The inquest then adjourned until Wednesday evening at six o'clock to give time for a post mortem examination and the procuring of witnesses from a distance.
May 30, 1865
SAUVAGEAU (Montreal) - At 9 o'clock on Sunday, Bareau dit Briot entered the house of Alexis Moquin where he had been partly brought up, and knowing Louise Sauvageau, a servant girl who had long resided at Moquin's, asked her for breakfast. She helped him to a substantial meal after which he invited her to visit the garden with him. This they did, returning, into the house. A few minutes after 10 o'clock, Louise Sauvageau commenced to get dinner ready, and was placing some rice in the oven when Bareau also went to the stove and began to pull the burning wood out of the stove. The girl called out, "Stanis, what are you doing?" He answered, "I am master here", caught up his Spencer carbine and immediately fired at her. The girl instantly ran into the adjoining bedroom, followed by a little girl, two years old, a daughter of young Moquin. Bareau followed Louise into the bedroom and again fired at her, shooting her through the head. The child was struck by the same shot. A little girl aged 14 years who was in the house at the time was also fired at, but with great presence of mind made pretense to be dead and was allowed to lie under the table. Bareau then went to the stove, pulled out the blazing logs, and piled them on the bed on which the corpses were lying. He then proceeded to an adjoining room and kicked open a wooden box which contained another tin one holding $200 in gold, American half eagles which Mr. Moquin had in his possession upwards of fifty years, 11 French half crowns, and about $250 in quarters and halfdollars, and some family papers. Bareau then left the house and took to the woods. Major Johnson of the Volunteers stationed at La prairie was immediately informed of the murder and called out the men under his command. He also came into town and informed Colonel Ermatinger of the fact. The government police were sent forward and telegrams sent to all the posts on the frontier by the kindness of the
Grand Trunk Railway Operator at St. Lambert. When last seen, Bareau was entering the Bois des Epinette and a bush five miles east of Laprairie by two persons named Brosbard and Darie. He. then looked like a man who was uneasy in mind, and appeared to be quite startled when he saw them. Chief McLaughlin sent detective Coallier upon his track, and as he is followed by the volunteers and government police they will probably succeed in arresting him. Bareau is a young man aged 23, five feet ten inches high, fair complexion, wears a small black moustache, and is of rough, hold appearance from a portrait in Laprairie. It would appear that he had been a sergeant in the American army.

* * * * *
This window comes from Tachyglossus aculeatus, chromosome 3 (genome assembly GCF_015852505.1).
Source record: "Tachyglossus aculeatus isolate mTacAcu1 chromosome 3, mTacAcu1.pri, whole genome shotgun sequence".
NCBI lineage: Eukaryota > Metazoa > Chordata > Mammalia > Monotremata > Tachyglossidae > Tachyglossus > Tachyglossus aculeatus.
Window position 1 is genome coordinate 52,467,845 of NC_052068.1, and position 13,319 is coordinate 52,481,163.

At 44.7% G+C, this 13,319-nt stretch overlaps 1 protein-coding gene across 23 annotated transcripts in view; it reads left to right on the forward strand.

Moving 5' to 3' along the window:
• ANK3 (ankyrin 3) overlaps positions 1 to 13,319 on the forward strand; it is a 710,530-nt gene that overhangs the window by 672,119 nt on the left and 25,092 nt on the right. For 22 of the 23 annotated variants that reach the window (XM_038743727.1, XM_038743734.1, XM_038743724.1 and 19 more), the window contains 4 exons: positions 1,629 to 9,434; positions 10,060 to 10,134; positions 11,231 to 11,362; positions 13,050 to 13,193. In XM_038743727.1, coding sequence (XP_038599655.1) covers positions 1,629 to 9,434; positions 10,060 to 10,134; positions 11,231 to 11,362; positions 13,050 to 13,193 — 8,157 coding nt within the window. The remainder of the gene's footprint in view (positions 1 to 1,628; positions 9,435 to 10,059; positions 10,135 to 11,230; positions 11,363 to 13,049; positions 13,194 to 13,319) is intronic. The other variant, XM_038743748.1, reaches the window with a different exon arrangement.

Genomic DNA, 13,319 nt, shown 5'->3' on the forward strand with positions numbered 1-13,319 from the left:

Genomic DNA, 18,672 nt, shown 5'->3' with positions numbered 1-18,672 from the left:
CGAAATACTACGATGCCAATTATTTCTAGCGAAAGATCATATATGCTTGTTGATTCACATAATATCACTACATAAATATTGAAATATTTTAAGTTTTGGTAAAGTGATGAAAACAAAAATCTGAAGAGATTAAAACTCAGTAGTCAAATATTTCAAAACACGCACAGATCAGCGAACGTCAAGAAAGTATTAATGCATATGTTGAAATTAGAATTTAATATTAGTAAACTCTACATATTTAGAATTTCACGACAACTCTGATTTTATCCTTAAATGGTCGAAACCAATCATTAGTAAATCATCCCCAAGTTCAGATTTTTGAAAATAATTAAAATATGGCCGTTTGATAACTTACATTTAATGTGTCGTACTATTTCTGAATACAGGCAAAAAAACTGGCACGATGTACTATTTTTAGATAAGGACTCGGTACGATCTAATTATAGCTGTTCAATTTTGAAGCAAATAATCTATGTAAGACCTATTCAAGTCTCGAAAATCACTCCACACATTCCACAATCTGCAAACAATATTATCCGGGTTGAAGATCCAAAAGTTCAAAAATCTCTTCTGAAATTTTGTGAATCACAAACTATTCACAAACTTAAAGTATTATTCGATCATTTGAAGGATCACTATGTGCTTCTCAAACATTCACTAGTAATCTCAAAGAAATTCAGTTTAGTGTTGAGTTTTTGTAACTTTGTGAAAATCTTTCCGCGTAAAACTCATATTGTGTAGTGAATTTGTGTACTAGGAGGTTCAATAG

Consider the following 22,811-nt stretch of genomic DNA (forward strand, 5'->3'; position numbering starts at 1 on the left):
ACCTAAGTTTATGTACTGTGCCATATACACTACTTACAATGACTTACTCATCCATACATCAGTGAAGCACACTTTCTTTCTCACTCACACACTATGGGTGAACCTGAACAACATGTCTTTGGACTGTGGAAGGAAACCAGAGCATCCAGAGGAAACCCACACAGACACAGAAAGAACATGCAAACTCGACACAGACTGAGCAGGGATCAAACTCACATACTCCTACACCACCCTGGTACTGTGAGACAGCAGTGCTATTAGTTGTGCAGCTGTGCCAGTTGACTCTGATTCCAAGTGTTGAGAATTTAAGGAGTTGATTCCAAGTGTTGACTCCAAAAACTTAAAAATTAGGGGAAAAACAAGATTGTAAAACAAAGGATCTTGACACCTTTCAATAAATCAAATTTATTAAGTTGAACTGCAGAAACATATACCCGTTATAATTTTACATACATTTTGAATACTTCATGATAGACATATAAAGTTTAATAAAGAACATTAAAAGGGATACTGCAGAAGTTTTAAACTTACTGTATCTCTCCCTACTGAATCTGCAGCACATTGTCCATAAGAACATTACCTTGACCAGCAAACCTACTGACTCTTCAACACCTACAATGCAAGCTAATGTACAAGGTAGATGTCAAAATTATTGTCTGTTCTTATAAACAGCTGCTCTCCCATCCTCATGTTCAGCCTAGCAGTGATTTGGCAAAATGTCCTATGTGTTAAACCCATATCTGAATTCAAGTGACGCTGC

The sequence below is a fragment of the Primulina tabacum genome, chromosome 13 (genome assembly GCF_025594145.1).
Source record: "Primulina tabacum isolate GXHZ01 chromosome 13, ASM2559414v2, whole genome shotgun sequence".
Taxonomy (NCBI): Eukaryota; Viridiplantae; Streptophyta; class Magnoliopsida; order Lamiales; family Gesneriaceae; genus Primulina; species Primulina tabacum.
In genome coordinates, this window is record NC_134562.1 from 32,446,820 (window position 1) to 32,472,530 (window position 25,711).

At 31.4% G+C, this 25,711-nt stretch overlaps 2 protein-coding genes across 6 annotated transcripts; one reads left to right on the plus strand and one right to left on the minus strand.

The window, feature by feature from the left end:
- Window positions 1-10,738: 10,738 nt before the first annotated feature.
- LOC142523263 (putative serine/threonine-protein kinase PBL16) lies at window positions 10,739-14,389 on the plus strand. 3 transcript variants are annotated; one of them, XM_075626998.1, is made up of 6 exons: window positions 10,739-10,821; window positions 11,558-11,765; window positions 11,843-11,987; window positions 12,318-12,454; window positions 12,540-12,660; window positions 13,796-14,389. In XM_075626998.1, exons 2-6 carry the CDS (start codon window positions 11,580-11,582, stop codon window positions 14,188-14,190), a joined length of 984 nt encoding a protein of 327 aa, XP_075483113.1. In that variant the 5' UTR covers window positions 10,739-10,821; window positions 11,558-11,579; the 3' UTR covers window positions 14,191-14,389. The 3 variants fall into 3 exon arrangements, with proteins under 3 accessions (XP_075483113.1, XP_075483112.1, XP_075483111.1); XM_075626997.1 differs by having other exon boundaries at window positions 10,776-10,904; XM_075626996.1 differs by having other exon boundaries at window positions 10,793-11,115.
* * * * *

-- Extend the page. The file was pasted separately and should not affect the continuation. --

An inquest was held by a coroner at Laprairie. to‑day, and a verdict of wilful murder returned against Stanislas Bareau. The murderer is believed to he in Montreal. He was not apprehended up to 9:30.
June 3, 1865
FORD - Died on the morning of the 2nd instant, of consumption, Albert Clemens, third son of the late Nehemiah Ford, aged 19 years. Friends are respectfully invited to attend the funeral which will take place on Sunday next, the 4th instant, at 3 p.m., from his mother's residence, Napier street.
VOTSBURG - There is but little doubt that the lost boy, Emile Votsburg, who left home on Friday last, as announced in the "Spectator", has been drowned. He was seen in a crib below the wharf where his fishing pole was found, which would be much more difficult to get out of than into. Con Ford and two other men have dragged the bay in that vicinity without, however, finding the body.
June 6, 1865
ADDISON - Died on Saturday, June the 3rd, Christina, youngest daughter of Robert and Isabella Addison, aged 1 year, 5 months, and 11 days.
June 7, 1865
BUCKELL - Died in Dundas on June 5th instant, Mrs. Richard Buckell, aged 62 years. Friends and acquaintances are respectfully requested‑to attend the funeral this afternoon which will take place at 4 o'clock.
June 8, 1865
CARSON - Died in this city, on the 6th instant, Mrs, Ann Carson, late of Armagh, Ireland, aged 71 years. The funeral will take place to‑day from her daughter's residence, Queen street near York, at 3 o'clock. Friends are invited to attend.
CARTY - A coroner's inquest was held in London on Tuesday on the body of a child found smothered in a privy. The evidence went hard against a Mrs. Carty who indeed manifested no intention of concealing the crime, saying she knew it was a hanging matter and that she was ready to abide the consequences. she was bound over to stand her trial at the Assizes.
June 9, 1865
FLOEFER - We regret to learn that on Sunday last, the 4th instant, Mr. George Floefer was gathered to his fathers at his own residence on the Lake Shore in the Township of Raleigh in this County at the ripe age of 75 years. He had resided in Kent since 1818; was born in Hanover. He was a grenadier in the Hanoverian army & actively engaged on the side of the British at the Battle of Waterloo, June 18th, 1815, and for the gallant services there rendered, was awarded a silver medal by George the Prince Regent. He leaves a family consisting of a wife and four grown‑up children ‑ two sons and two daughters.
DARRAGH - We regret to hear of the death of Mr. James Darragh of Wainfleet who died yesterday morning, the 7th instant, of typhoid or army fever. This is the 4th death in the family of the same disease. A Mr. Tisdale who recently returned from the army in the United States was attacked and nursed by a daughter of Mr. Darragh who was afterwards taken with the same disease, and returning home, died. Two sisters have since died and lastly the father of the afflicted family has become the victim of this fatal disease. Mr. D. was about 40 years of age, and leaves a wife and two small children. He was very much respected by all his acquaintance. We trust that every precaution will be taken to prevent the spread of this contagious malady.